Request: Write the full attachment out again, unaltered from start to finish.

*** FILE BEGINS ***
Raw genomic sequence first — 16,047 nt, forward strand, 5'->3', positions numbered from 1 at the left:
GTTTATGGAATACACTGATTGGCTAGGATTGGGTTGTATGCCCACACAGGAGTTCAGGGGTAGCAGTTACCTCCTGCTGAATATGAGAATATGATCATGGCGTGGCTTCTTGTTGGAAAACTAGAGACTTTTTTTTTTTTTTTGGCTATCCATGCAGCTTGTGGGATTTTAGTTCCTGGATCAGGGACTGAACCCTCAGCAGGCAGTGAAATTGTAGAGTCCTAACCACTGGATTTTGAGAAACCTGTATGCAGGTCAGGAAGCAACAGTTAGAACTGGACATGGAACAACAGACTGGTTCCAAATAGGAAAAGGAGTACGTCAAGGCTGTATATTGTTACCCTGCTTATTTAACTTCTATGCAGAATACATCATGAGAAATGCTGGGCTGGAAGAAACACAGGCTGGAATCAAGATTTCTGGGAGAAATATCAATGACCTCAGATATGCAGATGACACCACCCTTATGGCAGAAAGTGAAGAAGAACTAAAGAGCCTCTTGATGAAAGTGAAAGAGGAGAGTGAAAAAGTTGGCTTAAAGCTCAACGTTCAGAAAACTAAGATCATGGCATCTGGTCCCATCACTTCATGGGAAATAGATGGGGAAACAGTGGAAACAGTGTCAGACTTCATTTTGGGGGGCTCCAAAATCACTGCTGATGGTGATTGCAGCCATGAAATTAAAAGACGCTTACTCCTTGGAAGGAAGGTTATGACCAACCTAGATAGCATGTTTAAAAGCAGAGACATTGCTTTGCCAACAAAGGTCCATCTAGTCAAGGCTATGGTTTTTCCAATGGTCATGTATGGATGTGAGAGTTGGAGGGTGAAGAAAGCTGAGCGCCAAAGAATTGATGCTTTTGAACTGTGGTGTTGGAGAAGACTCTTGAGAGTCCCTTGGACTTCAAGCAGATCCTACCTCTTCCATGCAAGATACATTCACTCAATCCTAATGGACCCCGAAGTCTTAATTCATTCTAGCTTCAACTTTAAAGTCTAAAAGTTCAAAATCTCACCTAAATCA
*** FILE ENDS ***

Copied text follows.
Raw genomic sequence first — 16,047 nt, forward strand, 5'->3', positions numbered from 1 at the left:
GTTTATGGAATACACTGATTGGCTAGGATTGGGTTGTATGCCCACACAGGAGTTCAGGGGTAGCAGTTACCTCCTGCTGAATATGAGAATATGATCATGGCGTGGCTTCTTGTTGGAAAACTAGAGACTTTTTTTTTTTTTTTGGCTATCCATGCAGCTTGTGGGATTTTAGTTCCTGGATCAGGGACTGAACCCTCAGCAGGCAGTGAAATTGTAGAGTCCTAACCACTGGATTTTGAGAAACCTGTATGCAGGTCAGGAAGCAACAGTTAGAACTGGACATGGAACAACAGACTGGTTCCAAATAGGAAAAGGAGTACGTCAAGGCTGTATATTGTTACCCTGCTTATTTAACTTCTATGCAGAATACATCATGAGAAATGCTGGGCTGGAAGAAACACAGGCTGGAATCAAGATTTCTGGGAGAAATATCAATGACCTCAGATATGCAGATGACACCACCCTTATGGCAGAAAGTGAAGAAGAACTAAAGAGCCTCTTGATGAAAGTGAAAGAGGAGAGTGAAAAAGTTGGCTTAAAGCTCAACGTTCAGAAAACTAAGATCATGGCATCTGGTCCCATCACTTCATGGGAAATAGATGGGGAAACAGTGGAAACAGTGTCAGACTTCATTTTGGGGGGCTCCAAAATCACTGCTGATGGTGATTGCAGCCATGAAATTAAAAGACGCTTACTCCTTGGAAGGAAGGTTATGACCAACCTAGATAGCATGTTTAAAAGCAGAGACATTGCTTTGCCAACAAAGGTCCATCTAGTCAAGGCTATGGTTTTTCCAATGGTCATGTATGGATGTGAGAGTTGGAGGGTGAAGAAAGCTGAGCGCCAAAGAATTGATGCTTTTGAACTGTGGTGTTGGAGAAGACTCTTGAGAGTCCCTTGGACTTCAAGCAGATCCTACCTCTTCCATGCAAGATACATTCACTCAATCCTAATGGACCCCGAAGTCTTAATTCATTCTAGCTTCAACTTTAAAGTCTAAAAGTTCAAAATCTCACCTAAATCA